Denver's Lost Movie Theaters, Take 2

Granada, 2925 West 25th Avenue: Now a suite of offices; some signage was preserved.
Granada, 2925 West 25th Avenue: Now a suite of offices; some signage was preserved.
Brad Weismann

After World War II, downtown Denver started to decay, and movie palaces disappeared. The Curtis Street pleasure row came down, and the grand old houses that remained turned into adult-film showrooms, places that sold beer, too, dark and dangerous and filled with stink. (The tradition of dirty movies downtown is old. A Rocky Mountain News story from October 16, 1928, describes the Gem at 1746 Curtis Street being shut down by the police for showing “stag” films. In 1928! Hotcha.)

I remember my mother walking me to Woolworth’s downtown in the late 1960s, passing the Denham at 1810 California Street, where a placard outside read “ALL MALE.”

“Can we go see a movie?” I asked.

“Not that kind,” she answered. We moved on.

Finally, the last trees came crashing down. The Denham disappeared in 1974, following the demolition of the Centre, the Victory and the Orpheum. The Denver was destroyed in 1980. The Flick got the boot in 1982 — although the wonderful Victorian building that housed it is still standing.

Unmemorable multiplexes were now the thing. But those, too, are going — although their demise is not as regrettable. Was the Tivoli 12 ever anything but an ambitious, unworkable space? The Brentwood 4 at Federal and Evans always smelled bad, and was notable primarily for the variety of illegal drugs available for purchase. Villa Italia suffered from very bad Space Age décor, including forty-foot-long diaphanous lobby curtains that were never cleaned, and rows fifty seats across with no center aisle – god help you if you had a bladder problem.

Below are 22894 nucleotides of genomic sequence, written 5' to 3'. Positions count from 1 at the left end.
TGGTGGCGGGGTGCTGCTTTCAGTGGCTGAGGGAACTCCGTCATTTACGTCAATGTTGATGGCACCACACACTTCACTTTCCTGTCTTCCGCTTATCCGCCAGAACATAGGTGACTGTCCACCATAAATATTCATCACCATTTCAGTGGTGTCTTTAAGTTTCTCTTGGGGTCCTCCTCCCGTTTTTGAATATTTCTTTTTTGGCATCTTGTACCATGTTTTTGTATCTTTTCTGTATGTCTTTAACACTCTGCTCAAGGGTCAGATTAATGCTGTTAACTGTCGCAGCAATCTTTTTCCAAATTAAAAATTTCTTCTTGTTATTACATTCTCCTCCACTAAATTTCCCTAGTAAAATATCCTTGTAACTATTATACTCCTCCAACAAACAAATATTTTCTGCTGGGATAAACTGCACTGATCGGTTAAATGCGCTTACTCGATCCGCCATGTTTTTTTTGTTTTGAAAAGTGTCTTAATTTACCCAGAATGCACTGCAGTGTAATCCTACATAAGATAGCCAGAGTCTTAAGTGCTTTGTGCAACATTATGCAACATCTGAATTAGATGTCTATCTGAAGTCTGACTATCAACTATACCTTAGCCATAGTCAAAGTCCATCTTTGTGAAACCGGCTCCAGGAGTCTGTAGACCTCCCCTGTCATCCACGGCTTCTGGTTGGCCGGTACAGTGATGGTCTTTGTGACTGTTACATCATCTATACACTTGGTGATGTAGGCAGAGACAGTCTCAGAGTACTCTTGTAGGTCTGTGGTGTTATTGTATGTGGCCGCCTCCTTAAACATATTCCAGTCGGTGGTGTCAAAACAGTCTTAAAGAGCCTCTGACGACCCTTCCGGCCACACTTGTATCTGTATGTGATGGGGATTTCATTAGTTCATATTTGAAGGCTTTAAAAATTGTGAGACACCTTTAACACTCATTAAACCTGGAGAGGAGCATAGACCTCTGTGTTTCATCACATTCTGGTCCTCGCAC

As far as I can recall, only two single-screen theaters were built in the region over the last 35 years. The first was the Frank Ricketson Cinema at the Denver Center for the Performing Arts, which boasted a gorgeous projection system and a well-curated art-film program that only lasted from 1980 to 1988 (it’s now a black-box theater for live performance, the Ricketson Theatre.) The second and last is the lavish sixty-seat Boedecker at Boulder’s Dairy Center for the Arts, which opened in February 2011.

Today we have sixteen functioning heirloom theaters in the area. Twenty-one other former movie palaces are still standing, but no longer theaters. Several have become either churches or porn outlets — read into that what you will. For example, 3333 West Alameda Avenue, which once housed the beautiful Tabor, now hosts the Hollywood Love Boutique. Today some of these spaces look like prime targets for redevelopment — and with the current backlash towards such analog pleasures as vinyl, maybe one or two will even start to show films again!

But in the meantime, let’s take a look at more of these cinematic landmarks before they change again — or vanish entirely.

Egyptian/Holiday, 2644 West 32nd Avenue: This theater was a neighborhood mainstay for decades, later becoming a Latin music store. The Highlands Church took over the space and lovingly restored it, retaining the Holiday sign on the exterior.